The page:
OpEd: I Am Angry at Hollywood

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Oprah’s performance at the Golden Globes was inspirational and motivational. She proved that there can be coherent billionaires competent enough to hold office.

Hollywood is blessed with many articulate and reasonable persons who bring brilliance and life to their roles. Over the decades, we have seen its annual awards shows routinely used by actors and activists to promote political viewpoints and social causes, from opposing blacklists to supporting Native American Indians.

Many of these statements, like the ones this week speaking out against sexual harassment, have spurred national debate. Stars attending this year’s ceremonies, wearing black to drive home the point, were unified in their condemnation of sexual exploitation and couch casting.

These stars damn well had a right to be angry at the unconscionable practice, which abused their dignity and demeaned their lives. But do you ever have a right to be angry with them. I am. In fact, I am as angry at them as I am at the accused.

Hollywood represents an industry that makes, creates, and distributes films, which illuminate courageous lives. Their very reason for being is to educate and entertain; give meaning and purpose to individuals willing to buck the status quo and break new ground. Their art brings to life the Rosa Parks, Karen Silkwoods and Harvey Milks we would otherwise never know.

The revelation that these artists and actors, millionaires all, living lives of leisure and privilege, remained silent in the face of wrong, for decades, is repulsive to me. While portraying lives illuminating the courage of others, they were cowards themselves. The specific blame I lay not on the victims whose silence was understandable given the climate and circumstances they lived in and were exposed to. The anger I have is directed towards the conspiracy and complacency their “friends” tolerated and allowed.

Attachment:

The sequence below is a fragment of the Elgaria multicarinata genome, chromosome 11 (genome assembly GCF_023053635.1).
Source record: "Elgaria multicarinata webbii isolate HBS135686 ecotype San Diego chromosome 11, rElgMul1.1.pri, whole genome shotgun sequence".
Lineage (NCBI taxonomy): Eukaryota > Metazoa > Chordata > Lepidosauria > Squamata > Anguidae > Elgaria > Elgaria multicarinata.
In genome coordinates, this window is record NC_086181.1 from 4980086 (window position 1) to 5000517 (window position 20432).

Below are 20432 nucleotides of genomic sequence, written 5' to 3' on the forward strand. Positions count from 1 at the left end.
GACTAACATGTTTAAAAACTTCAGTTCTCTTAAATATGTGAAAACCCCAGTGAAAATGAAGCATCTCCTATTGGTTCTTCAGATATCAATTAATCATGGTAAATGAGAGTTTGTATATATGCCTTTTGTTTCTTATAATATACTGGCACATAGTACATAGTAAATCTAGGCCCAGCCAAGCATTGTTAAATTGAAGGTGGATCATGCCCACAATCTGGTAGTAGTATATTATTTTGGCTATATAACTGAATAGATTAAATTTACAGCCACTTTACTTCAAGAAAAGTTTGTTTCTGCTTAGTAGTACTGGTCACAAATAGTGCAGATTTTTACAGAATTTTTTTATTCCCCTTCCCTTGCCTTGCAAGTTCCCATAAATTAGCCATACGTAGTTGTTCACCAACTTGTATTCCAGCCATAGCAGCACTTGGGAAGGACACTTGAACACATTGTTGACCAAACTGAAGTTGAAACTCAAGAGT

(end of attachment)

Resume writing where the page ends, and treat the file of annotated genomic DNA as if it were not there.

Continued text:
This disgusting and vile sexual exploitation of actors was apparently so transparent and well known in Hollywood Seth Mc Farlane openly joked about it at an Oscar ceremony four years and 45 Harvey Weinstein films ago. How did so many of the well heeled participate in a despicable conspiracy of silence? It’s outrageous, offensive, and inexcusable. True friends would have spoken up sooner. True friends would have said this conduct has no place in their homes.

Entertainers should have publicly exposed couch casting and its caretakers for years.

If you ask how could it be that so many knew so much and said so little, the answer is simple – greed. As long as the checks kept coming and the headlines got written, the Hollywood elite looked the other way at abusive behavior and wrongful conduct. They determined it was the price of doing business under Tinseltown rules. As a consequence, victims remained victimized.

Like athletes whose home runs were launched by steroids, a host of performers sold their soul to the devil while playing the roles of angels. The industry they praise needed individuals with more integrity. The next movie they need to make is a movie about their own fears and lack of fortitude, exposing and shaming their own hypocrisy. Today, we can celebrate the new day on the horizon Oprah has heralded in. But too many were too silent for too long. As a consequence, good people suffered.

AIDS activists learned years ago that ‘silence equals death.’ Hollywood could and should have done better. Its only remedy today is to tell the truth they failed to tell yesterday, and shine a light on the wrongs that need to be righted, and should never have been tolerated. Too many victims for too long. Time’s up.


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